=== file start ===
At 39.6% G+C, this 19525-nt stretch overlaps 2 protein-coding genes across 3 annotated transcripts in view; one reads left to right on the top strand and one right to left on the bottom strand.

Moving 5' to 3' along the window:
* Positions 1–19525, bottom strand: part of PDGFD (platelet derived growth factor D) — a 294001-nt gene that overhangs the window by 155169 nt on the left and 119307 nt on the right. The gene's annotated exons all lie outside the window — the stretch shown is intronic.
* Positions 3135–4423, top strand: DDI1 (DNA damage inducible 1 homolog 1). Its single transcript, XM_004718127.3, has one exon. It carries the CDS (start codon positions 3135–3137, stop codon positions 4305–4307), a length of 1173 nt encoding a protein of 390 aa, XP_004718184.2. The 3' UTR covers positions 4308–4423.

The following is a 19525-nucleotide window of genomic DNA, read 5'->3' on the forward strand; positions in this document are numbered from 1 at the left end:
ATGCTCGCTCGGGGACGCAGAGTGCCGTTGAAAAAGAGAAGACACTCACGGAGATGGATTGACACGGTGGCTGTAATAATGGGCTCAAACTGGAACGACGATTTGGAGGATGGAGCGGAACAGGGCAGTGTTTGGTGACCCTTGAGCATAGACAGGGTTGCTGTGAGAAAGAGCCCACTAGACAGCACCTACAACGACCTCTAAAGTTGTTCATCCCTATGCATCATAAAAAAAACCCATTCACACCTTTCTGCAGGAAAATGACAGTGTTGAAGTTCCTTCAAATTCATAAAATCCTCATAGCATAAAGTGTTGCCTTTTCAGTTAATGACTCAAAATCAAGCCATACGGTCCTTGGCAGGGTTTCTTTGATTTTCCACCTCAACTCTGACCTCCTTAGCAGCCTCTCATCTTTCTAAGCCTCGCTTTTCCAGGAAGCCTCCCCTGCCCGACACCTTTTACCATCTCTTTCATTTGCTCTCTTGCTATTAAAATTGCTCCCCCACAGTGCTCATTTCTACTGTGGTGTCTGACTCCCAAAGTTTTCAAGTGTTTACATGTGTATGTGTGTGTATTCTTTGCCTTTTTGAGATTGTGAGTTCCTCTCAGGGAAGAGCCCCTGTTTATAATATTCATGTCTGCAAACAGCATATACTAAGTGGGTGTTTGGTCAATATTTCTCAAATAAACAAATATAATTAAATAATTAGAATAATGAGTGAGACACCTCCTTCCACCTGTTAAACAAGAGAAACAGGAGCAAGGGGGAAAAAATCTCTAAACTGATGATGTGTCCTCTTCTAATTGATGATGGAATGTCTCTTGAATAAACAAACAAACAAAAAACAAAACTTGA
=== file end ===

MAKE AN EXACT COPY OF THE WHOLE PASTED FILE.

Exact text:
At 39.6% G+C, this 19525-nt stretch overlaps 2 protein-coding genes across 3 annotated transcripts in view; one reads left to right on the top strand and one right to left on the bottom strand.

Moving 5' to 3' along the window:
* Positions 1–19525, bottom strand: part of PDGFD (platelet derived growth factor D) — a 294001-nt gene that overhangs the window by 155169 nt on the left and 119307 nt on the right. The gene's annotated exons all lie outside the window — the stretch shown is intronic.
* Positions 3135–4423, top strand: DDI1 (DNA damage inducible 1 homolog 1). Its single transcript, XM_004718127.3, has one exon. It carries the CDS (start codon positions 3135–3137, stop codon positions 4305–4307), a length of 1173 nt encoding a protein of 390 aa, XP_004718184.2. The 3' UTR covers positions 4308–4423.

The following is a 19525-nucleotide window of genomic DNA, read 5'->3' on the forward strand; positions in this document are numbered from 1 at the left end:
ATGCTCGCTCGGGGACGCAGAGTGCCGTTGAAAAAGAGAAGACACTCACGGAGATGGATTGACACGGTGGCTGTAATAATGGGCTCAAACTGGAACGACGATTTGGAGGATGGAGCGGAACAGGGCAGTGTTTGGTGACCCTTGAGCATAGACAGGGTTGCTGTGAGAAAGAGCCCACTAGACAGCACCTACAACGACCTCTAAAGTTGTTCATCCCTATGCATCATAAAAAAAACCCATTCACACCTTTCTGCAGGAAAATGACAGTGTTGAAGTTCCTTCAAATTCATAAAATCCTCATAGCATAAAGTGTTGCCTTTTCAGTTAATGACTCAAAATCAAGCCATACGGTCCTTGGCAGGGTTTCTTTGATTTTCCACCTCAACTCTGACCTCCTTAGCAGCCTCTCATCTTTCTAAGCCTCGCTTTTCCAGGAAGCCTCCCCTGCCCGACACCTTTTACCATCTCTTTCATTTGCTCTCTTGCTATTAAAATTGCTCCCCCACAGTGCTCATTTCTACTGTGGTGTCTGACTCCCAAAGTTTTCAAGTGTTTACATGTGTATGTGTGTGTATTCTTTGCCTTTTTGAGATTGTGAGTTCCTCTCAGGGAAGAGCCCCTGTTTATAATATTCATGTCTGCAAACAGCATATACTAAGTGGGTGTTTGGTCAATATTTCTCAAATAAACAAATATAATTAAATAATTAGAATAATGAGTGAGACACCTCCTTCCACCTGTTAAACAAGAGAAACAGGAGCAAGGGGGAAAAAATCTCTAAACTGATGATGTGTCCTCTTCTAATTGATGATGGAATGTCTCTTGAATAAACAAACAAACAAAAAACAAAACTTGA